When we hear the word ‘talent’, most of us will think of some special skill or ability, as in Britain’s Got Talent. So it is useful for us to have non-usual terms crop up in the Gospels, such as denarius (a day’s wage). In today’s parable, a talent (tálanton in Greek) is a measure of weight: roughly seventy-five pounds of silver, or the equivalent of 6000 denarii, wages for sixteen and a half years. When we hear ‘talent’ then, we should not imagine the wretched servant in the parable burying a coin, but going to great lengths to hide an enormous treasure. Nor should we confuse tálanton with a special skill, as though the servant’s hell-meriting sin is to hide his abilities from the world. It is something much more precious which he denies to the world.
In the parable the Master who goes on a journey entrusts his possessions to his servants. Seeing that the Master is God, his possessions, or rather ‘those things over which he has charge’, must be something utterly precious. It is something that belongs to God by right and which he yet entrusts to humans to share in: his creative prerogative. God alone creates. God alone can give life, and make something come to be. And more than that, God alone makes anything to be. We creatures are creators of a kind also. The philologist J.R.R. Tolkien calls this human act ‘subcreation’. Human beings are subcreators, that is, creators under God. One obvious example of subcreation is procreation, because it is a kind of creation (of new human life) in which God allows us to participate. Another example is living the virtues in a life of charity.
Thus the refusal of the tálanton is a denial of who and what we are, and a refusal of God’s purpose for us. This is apparently what Ivan does in Dostoyevsky’s The Brothers Karamazov. He cannot accept a world where grace comes in and somehow creates harmony, while ignoring justice. He explains to his brother Alyosha,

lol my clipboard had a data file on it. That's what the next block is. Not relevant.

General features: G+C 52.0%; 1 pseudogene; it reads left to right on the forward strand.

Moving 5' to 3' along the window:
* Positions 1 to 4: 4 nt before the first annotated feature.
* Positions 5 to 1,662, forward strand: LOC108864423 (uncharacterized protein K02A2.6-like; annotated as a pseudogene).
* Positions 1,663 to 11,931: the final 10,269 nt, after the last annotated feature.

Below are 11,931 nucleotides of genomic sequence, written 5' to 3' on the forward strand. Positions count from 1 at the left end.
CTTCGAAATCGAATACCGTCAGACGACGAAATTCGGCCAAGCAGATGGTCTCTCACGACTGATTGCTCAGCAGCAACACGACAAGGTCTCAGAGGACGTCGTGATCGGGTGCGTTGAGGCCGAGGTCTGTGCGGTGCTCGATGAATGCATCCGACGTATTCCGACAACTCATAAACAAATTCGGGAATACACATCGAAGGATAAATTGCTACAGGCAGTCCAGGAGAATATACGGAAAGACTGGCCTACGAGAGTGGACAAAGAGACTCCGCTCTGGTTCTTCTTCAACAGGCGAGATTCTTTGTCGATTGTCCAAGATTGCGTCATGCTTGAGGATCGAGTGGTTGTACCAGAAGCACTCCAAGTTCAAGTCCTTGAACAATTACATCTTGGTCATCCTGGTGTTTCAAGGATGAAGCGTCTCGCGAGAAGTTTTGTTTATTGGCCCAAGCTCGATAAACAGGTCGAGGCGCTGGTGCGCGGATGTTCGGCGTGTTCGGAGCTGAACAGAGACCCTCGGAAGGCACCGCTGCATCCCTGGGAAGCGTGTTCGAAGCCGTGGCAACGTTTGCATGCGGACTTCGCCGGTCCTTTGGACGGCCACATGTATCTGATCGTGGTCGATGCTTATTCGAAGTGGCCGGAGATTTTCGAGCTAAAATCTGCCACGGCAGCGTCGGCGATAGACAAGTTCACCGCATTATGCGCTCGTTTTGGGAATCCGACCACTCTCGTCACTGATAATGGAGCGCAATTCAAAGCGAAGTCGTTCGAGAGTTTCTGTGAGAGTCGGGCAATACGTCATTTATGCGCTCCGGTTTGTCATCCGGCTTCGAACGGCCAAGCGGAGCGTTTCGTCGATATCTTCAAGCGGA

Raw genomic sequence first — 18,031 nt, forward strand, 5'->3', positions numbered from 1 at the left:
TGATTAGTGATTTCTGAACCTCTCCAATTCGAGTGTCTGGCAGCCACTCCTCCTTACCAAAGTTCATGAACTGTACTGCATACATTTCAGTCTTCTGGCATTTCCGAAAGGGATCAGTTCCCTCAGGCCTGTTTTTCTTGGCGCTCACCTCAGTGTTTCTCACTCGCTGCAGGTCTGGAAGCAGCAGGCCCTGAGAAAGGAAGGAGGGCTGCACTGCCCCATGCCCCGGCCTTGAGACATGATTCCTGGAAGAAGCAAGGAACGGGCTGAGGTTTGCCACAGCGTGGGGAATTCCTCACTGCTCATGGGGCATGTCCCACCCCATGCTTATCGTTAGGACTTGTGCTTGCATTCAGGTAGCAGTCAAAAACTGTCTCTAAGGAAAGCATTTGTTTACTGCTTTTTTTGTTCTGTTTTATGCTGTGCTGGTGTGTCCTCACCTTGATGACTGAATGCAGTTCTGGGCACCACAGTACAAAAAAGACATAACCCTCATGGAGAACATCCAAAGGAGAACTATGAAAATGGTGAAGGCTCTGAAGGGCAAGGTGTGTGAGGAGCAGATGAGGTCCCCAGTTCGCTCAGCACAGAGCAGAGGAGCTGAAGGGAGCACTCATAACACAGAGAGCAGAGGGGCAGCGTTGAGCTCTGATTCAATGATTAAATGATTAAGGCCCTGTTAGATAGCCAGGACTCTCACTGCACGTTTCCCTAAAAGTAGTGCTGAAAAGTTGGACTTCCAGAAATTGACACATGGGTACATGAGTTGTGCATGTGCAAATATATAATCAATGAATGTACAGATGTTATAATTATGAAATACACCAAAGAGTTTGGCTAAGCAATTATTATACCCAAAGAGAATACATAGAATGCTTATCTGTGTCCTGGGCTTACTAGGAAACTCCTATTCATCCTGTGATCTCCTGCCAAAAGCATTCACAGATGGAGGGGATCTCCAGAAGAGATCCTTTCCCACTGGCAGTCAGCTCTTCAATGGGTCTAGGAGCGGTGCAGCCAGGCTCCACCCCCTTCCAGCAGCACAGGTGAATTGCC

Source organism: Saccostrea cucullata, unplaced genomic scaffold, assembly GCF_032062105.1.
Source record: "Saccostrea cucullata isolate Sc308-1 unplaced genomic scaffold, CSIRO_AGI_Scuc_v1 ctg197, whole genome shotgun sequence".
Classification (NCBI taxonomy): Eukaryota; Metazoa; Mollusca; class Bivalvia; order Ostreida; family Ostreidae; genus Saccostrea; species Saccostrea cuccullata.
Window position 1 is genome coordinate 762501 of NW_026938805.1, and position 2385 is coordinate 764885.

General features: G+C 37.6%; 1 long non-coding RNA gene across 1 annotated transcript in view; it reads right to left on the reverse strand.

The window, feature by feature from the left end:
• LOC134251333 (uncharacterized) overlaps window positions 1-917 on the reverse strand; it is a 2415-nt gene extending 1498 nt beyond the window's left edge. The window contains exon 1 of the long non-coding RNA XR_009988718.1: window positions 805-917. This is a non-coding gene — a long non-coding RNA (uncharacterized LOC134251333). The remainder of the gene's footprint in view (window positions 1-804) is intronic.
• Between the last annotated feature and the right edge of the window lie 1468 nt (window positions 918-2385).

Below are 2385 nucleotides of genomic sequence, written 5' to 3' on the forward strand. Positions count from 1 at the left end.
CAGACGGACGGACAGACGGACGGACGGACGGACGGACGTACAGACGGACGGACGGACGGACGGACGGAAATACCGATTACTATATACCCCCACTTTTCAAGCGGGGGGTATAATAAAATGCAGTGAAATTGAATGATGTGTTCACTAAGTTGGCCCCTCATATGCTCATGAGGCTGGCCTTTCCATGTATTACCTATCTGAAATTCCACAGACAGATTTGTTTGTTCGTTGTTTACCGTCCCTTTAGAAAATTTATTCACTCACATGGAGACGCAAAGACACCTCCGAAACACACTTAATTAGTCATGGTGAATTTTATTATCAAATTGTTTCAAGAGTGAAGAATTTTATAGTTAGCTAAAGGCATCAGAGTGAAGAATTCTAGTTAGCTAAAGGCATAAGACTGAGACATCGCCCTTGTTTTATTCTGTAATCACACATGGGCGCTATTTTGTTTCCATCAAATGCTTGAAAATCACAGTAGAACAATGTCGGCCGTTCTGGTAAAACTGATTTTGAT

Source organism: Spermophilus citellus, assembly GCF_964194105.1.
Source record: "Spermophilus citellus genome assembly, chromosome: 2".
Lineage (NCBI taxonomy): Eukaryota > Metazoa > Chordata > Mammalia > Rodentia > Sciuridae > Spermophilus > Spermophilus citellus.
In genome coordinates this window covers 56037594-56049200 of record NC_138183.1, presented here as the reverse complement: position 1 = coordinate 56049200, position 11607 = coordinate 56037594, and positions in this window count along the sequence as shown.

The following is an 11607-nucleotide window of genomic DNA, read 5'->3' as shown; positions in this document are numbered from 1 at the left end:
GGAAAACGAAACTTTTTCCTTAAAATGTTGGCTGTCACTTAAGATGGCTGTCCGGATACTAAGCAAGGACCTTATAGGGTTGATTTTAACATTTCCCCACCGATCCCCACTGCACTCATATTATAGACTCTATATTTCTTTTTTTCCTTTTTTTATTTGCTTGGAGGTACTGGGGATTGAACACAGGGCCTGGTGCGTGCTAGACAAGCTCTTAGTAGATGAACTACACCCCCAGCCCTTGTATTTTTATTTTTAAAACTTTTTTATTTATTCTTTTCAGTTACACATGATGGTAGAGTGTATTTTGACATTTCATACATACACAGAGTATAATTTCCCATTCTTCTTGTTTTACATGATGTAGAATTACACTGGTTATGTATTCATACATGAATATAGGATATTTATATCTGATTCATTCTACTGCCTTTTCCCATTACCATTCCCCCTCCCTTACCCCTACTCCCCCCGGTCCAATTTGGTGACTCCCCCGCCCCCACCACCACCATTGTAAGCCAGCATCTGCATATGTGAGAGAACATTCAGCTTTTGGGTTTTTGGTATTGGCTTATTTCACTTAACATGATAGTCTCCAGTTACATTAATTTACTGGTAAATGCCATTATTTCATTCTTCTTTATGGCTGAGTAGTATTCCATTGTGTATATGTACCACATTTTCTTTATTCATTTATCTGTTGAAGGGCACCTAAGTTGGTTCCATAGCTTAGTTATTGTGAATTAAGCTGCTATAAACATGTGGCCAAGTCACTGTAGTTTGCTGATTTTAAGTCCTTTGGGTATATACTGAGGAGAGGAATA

‘I would rather remain with my unavenged suffering and unsatisfied indignation, even if I were wrong. Besides, too high a price is asked for harmony; it’s beyond our means to pay so much to enter on it. … It’s not God that I don’t accept, Alyosha, only I most respectfully return him the ticket.’
The ticket he wishes to return, the tálanton left uninvested, is entry into a world suffused with grace. Only God can create something, and create it new. Only God’s grace working with our subcreative nature can make new things: forgiveness, reconciliation, peace. But Ivan rejects these because he believes justice is left unserved. Acknowledging Ivan’s objection, Pope Benedict XVI taught,
‘Grace does not cancel out justice. It does not make wrong into right. It is not a sponge which wipes everything away, so that whatever someone has done on earth ends up being of equal value. … Evildoers, in the end, do not sit at table at the eternal banquet beside their victims without distinction, as though nothing had happened.’ (Spe Salvi, 44).
What God gave him freely Ivan wants to return saying, ‘Take back what is yours’. This is throwing away the life of grace, and not trusting sufficiently in God’s justice. That is why the parable ends with what strikes us as so unfair: the servant with ten talents receives the one-talent servant’s only talent too. Life and joy can only abound for those who want to enter God’s world.
The converse of this, the acceptance and delight in our graced human nature, is the life of God’s children—the glorious liberty of the children of God, as St Paul says. Through a life of active love, we subcreate by grace, introducing new things into a thwarted and self-thwarting world; things like forgiveness and hope. Such a life as subcreators is not simply a life filled with joy, but the other way around: a life lived in joy. Our life, which is the lesser thing, is received into the greater thing: God’s joy. That is why the Master in the parable concludes, ‘Enter into the joy of your Master’.